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When working with styles, some users can open documents and the spacing looks like it was intended to look; however, when other users open the document, the built-in spacing is suppressed. We have not been able to identify why the spacing is accurate for some and not for others.

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Is this different users opening the same document? Or just starting a new document? –  thursdaysgeek Nov 12 '09 at 0:18
    
This is different users opening the same document. We work with templates so all machines are supposed to have the same templates loaded, including the revised normal.dotm. We didn't have this issue until we converted to Office 2007 so I'm wondering if there is something hidden in Office 2007 settings that we haven't been able to fine. –  Niki Nov 12 '09 at 13:39
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4 Answers

I remember a long time ago, each user would mess with local settings and save them in normal.dot. Have you checked each machine to see if they have changed any settings?

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Chances are that there is a font substitution occurring. Microsoft Office will NOT inform the user of a font substitution, it will attempt to simulate the font, and that often will work on screen, but when printed, it'll look wrong. Either the kerning will be wrong, or the font won't look just right.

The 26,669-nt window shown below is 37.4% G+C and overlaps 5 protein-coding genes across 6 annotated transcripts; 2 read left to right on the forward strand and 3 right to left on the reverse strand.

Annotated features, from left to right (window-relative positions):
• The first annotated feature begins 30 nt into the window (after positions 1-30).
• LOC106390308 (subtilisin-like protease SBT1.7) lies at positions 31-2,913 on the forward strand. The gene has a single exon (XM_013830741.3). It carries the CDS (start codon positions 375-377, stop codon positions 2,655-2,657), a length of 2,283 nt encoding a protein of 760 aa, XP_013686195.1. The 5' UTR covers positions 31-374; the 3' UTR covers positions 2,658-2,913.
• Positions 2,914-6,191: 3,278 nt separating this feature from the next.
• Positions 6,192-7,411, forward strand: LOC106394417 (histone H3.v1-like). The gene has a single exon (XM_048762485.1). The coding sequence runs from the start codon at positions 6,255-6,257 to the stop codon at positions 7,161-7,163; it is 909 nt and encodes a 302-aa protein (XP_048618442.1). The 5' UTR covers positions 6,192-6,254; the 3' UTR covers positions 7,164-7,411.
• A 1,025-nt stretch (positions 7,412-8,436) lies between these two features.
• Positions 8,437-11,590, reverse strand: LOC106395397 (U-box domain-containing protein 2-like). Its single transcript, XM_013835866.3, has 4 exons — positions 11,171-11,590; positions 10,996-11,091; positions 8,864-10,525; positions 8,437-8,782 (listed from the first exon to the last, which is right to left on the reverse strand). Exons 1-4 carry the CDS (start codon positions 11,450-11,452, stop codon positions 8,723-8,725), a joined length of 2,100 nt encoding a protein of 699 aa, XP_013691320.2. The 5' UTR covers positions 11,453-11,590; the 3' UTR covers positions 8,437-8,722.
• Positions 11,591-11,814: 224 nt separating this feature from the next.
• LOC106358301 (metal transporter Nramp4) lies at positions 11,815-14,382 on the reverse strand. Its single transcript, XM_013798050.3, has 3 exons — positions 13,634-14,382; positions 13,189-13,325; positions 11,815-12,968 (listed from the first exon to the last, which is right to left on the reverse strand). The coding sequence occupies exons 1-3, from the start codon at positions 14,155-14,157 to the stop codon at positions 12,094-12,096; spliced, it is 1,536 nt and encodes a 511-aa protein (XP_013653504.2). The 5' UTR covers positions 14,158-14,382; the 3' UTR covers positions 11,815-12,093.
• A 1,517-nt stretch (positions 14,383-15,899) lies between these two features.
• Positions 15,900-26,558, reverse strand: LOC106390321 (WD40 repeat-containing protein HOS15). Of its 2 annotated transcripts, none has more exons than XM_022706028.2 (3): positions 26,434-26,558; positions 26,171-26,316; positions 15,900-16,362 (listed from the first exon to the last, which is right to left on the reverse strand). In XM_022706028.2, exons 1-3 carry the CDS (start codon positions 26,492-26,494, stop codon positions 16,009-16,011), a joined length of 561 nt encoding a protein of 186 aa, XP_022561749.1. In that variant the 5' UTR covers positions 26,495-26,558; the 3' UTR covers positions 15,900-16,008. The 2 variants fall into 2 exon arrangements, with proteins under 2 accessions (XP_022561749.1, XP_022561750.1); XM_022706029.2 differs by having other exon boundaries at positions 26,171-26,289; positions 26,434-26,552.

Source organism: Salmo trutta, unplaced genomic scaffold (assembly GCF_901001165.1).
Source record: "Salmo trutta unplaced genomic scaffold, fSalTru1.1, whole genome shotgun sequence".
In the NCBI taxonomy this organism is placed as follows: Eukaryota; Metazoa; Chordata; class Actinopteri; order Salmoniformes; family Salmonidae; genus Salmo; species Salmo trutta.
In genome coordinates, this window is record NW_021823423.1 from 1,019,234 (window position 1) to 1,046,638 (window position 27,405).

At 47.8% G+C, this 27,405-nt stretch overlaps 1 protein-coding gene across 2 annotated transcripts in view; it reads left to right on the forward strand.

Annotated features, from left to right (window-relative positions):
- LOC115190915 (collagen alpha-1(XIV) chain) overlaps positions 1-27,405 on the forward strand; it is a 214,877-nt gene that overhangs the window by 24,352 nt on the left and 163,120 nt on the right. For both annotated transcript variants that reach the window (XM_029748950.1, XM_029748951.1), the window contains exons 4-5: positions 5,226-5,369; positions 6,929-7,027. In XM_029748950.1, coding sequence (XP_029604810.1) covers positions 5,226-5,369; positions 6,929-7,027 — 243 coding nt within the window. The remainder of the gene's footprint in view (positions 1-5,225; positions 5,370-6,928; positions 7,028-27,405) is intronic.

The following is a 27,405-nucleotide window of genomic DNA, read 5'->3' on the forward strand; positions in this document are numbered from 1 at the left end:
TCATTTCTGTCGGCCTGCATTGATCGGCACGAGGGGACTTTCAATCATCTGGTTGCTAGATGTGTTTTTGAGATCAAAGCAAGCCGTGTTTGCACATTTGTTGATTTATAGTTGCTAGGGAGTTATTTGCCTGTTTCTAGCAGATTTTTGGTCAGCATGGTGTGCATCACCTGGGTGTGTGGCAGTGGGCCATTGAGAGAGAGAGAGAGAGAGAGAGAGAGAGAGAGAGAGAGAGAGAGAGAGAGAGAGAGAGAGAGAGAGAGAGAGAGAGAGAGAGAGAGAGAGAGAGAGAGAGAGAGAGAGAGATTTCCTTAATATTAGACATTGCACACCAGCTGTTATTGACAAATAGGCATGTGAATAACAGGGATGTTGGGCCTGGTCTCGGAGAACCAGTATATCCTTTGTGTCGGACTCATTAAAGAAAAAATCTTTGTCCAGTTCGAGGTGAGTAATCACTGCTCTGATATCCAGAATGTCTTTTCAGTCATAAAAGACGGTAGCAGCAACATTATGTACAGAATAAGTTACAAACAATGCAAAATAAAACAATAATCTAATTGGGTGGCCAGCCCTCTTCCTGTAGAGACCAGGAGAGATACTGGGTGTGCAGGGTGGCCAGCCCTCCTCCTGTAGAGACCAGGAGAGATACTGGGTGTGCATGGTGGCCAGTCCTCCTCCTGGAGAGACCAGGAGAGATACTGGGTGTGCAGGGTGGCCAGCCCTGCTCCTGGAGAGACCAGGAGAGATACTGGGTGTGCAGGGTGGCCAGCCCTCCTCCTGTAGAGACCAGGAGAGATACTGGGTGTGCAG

Check the fonts on the system, and make sure that the document is using the right fonts.

MS Word will list the fonts that are being substituted, but I don't have my windows VM running right now... Anyone willing to check to see what menu it's under? (Edit --> Document Properties? I think).

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Is there still a normal.dot (normal.dotm) file that sets the defaults for a new document? Those can be different for different users. But I think that's only for new documents.

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Word Styles are usually based on default styles stored locally. If a style does not explicitly override the default style in some area, then any differences between one person's default style and another's will come through.

Resetting everyone's styles back to the default will solve the problem in the immediate.

Not basing styles on ever-changing default styles will solve the problem long-term.

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